My Plan

May 2017 5 Minutes

Super and estate planning

In anticipation of the changes to super from 1 July 2017, estate planning strategies need to be revisited

Prior to 1 July 2017, spouses receiving death benefit pensions can convert these pensions to the accumulation phase and combine with their own super. However, post 1 July 2017, all death benefit pensions must either continue or be commuted and cashed.

Death benefit pensions will count against the recipient’s transfer balance cap, except in the case of children of the deceased. The deceased’s children will generally be limited to a share of the general transfer balance cap or a share of their parent’s transfer balance account.

The 2017 super changes may bring forward the time at which death benefits must exit the super system for individuals with larger superannuation balances.  Also, with the elimination of anti-detriment, financially independent adult children who receive a death benefit from their parents will pay a tax rate of up to 17% on the taxable component.

 

Benefits being paid to a spouse

As a lump sum

When a superannuation death benefit is paid to a spouse as a lump sum, the entire benefit will be tax free. Those members who are in receipt of a social security benefit, be aware that if the death benefit pension was one to which the grandfathered social security income test applied, commuting to a lump sum may result in moving the balance to the deeming system.

Where spouses do not have debts or other obligations that need to be met, they may intend to gift the money or commit it to a trust. Typically, the basis for this would be that they don’t need all their funds to provide for their immediate needs. They could potentially benefit in the long-term through an increase in age pension benefits.

As a pension

Spouses will not be able to have a death benefit pension that is larger than their transfer balance cap that applies when the death benefit pension is counted to their cap.

In some cases, where the spouse already has a retirement income stream of their own, the available transfer balance cap may be less than the standard maximum cap.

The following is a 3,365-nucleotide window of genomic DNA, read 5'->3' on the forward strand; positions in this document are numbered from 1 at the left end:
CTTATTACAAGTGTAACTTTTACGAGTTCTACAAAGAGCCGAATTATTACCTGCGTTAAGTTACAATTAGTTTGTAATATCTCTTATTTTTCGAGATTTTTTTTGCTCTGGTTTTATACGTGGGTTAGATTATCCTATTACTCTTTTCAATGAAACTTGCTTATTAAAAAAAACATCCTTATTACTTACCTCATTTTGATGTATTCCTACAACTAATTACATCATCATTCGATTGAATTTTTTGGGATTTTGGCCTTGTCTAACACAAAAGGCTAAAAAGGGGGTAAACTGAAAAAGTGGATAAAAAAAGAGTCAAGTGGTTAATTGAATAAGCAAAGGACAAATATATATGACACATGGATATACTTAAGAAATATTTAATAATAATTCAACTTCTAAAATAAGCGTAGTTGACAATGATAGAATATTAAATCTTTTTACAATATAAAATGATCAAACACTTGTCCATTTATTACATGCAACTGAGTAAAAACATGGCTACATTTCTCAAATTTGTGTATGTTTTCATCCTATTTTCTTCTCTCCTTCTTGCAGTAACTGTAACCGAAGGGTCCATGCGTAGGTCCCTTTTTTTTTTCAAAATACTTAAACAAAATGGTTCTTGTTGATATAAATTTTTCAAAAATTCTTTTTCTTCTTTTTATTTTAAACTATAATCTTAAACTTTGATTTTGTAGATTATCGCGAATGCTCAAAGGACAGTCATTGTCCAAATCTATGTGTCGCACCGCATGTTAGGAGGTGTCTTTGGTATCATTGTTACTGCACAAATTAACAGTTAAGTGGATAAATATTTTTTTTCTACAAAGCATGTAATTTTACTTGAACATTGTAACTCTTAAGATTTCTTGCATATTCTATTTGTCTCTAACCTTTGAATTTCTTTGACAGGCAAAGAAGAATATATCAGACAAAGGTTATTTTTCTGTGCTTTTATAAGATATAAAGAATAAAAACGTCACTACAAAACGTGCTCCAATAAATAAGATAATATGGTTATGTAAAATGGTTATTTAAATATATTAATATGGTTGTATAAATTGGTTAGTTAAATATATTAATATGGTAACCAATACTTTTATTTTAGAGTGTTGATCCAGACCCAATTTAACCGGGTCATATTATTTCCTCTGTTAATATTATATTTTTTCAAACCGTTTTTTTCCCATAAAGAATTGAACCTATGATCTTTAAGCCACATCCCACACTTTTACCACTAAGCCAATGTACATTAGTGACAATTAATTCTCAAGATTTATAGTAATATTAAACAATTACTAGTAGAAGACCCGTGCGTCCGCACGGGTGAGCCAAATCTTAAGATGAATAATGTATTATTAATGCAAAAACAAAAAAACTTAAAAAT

A pension larger than the available cap may revert to the spouse. However, to bring the total counted pension benefits within their cap, the spouse will need to either commute a portion of the reversionary pension to cash, or commute and rollover a portion of their existing pension to the accumulation phase.

The latter will enable the spouse to maximise the amount retained in the super system if that is the best outcome.

These rules also apply to other beneficiaries who can receive a pension, other than children of the deceased.

 

Benefits being paid to children

As a lump sum

If the child is not a death benefits dependant, the taxable component will be taxed at up to 17% (including the Medicare levy). Where this may be the case, consideration should be given to implementing a re-contribution strategy. This strategy can increase the tax-free component of the superannuation benefit and reduce the tax that would be payable on a death benefit.

Funds passing to minors and others under a legal disability will be held on trust. Where there are such beneficiaries, a testamentary trust should be considered and the estate nominated with appropriate provisions included in the Will.

Child death benefit pensions

These can only be paid to minors, dependants under age 25 and those who meet the definition of being disabled described in Subsection 8(1) of the Disability Services Act 1986.

The most important issue is whether a child pension would really be desirable. A testamentary trust may be a better solution as:

  • Minors and adults with no other income can earn $20,542 pa tax free from income derived from estate assets.
  • A trust can have vesting and other rules that can be protective of the beneficiary. Conversely, if a death benefit is paid as a child pension, the child will generally control their own superannuation from age 18.

In the case of a disabled child, there may be other considerations. For example, many such people will have a parent who is over 60 at death and as such, the disabled child can receive a superannuation pension tax free for the rest of their life.

 

Lump sum payments to estate

Payment to an estate may be necessary where there are no dependants, however a super death benefit pension cannot be paid to an estate and payments to an estate can only be a lump sum.

In other cases, it may be done so that a testamentary trust can be created or as part of a wider estate planning strategy.

To the extent the ultimate beneficiaries are not death benefit dependants, the estate will be taxed on any taxable component. Unless there is an untaxed element, the tax rate cannot be higher than 15%.

With advanced planning, one possible strategy is where it’s determined that a surviving spouse doesn’t require all of the available assets when they are widowed. This would involve pointing a share of the death benefit to adult children via the estate, where the money would not be caught under the social security deprivation rules.

 

Withdraw super before death

It may be desirable to withdraw some or all of the super balance prior to death when a proposed beneficiary is not a death benefit dependent of the deceased.

Provided the fund member is either over 60, or otherwise capable of receiving the benefit tax-free, then no tax would be payable. Alternatively, if the superannuation benefit is paid at death, tax of at least 15% on the taxable component would be payable.

Most commonly, this approach may be appropriate where the fund member is either terminally ill or very elderly and in poor health.